Each of us is a small power station. Our nervous system is an “electric circuit” that constantly sends millions of visual, tactile and auditory stimuli in the form of electrical impulses to our “central unit” – the brain. The brain then processes these electrical impulses so that we can see, hear, taste, smell and sense heat, cold and pain. In return, the brain transmits appropriate electrical impulses back to our body to control it. Thanks to electrical impulses our heart beats! We can consciously walk, run, paint, and jump. Whether we like it or not, our January hero – the ampere – is always within us!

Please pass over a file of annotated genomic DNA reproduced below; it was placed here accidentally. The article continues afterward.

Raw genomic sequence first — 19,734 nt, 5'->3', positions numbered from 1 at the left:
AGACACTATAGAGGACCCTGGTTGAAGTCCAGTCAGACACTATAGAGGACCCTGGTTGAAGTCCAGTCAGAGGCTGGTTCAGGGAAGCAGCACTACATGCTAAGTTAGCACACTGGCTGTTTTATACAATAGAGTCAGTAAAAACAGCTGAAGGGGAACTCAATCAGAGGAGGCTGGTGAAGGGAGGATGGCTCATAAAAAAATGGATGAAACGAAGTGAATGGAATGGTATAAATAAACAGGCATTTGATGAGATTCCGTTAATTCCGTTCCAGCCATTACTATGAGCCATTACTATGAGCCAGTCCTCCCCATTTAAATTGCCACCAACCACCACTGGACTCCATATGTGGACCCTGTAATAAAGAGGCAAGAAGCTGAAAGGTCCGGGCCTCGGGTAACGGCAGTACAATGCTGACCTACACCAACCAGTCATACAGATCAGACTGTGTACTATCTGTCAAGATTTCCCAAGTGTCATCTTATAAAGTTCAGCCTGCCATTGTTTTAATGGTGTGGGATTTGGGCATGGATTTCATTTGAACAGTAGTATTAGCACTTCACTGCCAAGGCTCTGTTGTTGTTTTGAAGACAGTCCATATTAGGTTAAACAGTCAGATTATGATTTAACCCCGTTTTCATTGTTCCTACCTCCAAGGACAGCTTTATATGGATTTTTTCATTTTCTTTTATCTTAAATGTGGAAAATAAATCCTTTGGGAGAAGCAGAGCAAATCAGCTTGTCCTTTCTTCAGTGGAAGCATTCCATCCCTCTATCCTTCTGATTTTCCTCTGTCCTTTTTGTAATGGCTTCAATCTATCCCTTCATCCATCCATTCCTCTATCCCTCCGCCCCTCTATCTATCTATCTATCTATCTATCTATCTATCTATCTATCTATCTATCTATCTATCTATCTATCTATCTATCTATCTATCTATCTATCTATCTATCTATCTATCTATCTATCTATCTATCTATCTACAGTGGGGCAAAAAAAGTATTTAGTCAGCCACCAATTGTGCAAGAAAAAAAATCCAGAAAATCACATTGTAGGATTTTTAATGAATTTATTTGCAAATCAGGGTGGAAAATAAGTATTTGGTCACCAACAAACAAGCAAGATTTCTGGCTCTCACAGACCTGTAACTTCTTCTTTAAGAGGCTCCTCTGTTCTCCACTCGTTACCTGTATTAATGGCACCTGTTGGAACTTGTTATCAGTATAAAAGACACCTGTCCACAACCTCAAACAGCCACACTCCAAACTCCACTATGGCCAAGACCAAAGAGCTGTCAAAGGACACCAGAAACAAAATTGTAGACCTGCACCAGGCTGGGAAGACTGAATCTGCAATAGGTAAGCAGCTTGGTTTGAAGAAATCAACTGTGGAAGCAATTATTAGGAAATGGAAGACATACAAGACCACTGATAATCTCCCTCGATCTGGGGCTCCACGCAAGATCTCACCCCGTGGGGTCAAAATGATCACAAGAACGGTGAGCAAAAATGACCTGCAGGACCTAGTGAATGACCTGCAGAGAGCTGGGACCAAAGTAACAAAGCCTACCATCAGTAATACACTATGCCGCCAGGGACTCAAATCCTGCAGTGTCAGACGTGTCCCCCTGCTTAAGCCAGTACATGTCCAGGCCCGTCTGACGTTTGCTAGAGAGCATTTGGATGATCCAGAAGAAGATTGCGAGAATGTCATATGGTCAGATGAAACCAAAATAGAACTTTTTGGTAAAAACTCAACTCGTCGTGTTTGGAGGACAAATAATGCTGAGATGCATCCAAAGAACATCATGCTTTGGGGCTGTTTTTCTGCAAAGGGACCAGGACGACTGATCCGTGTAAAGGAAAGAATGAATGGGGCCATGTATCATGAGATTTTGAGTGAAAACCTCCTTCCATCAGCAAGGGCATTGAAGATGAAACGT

The fact that each of us is “charged with current” can be particularly useful in medicine, and especially in diagnosing diseases or administering lifesaving treatments. When our heart stops, for example, we use a defibrillator – a piece of equipment that delivers a dose of electric current to the heart. In heart diagnostics we commonly use electrocardiograph (EKG), which is no more than a very sensitive current measuring instrument. EKG records, analysed by specialists in cardiology, is a powerful tool that can reveal a lot about the condition of a heart.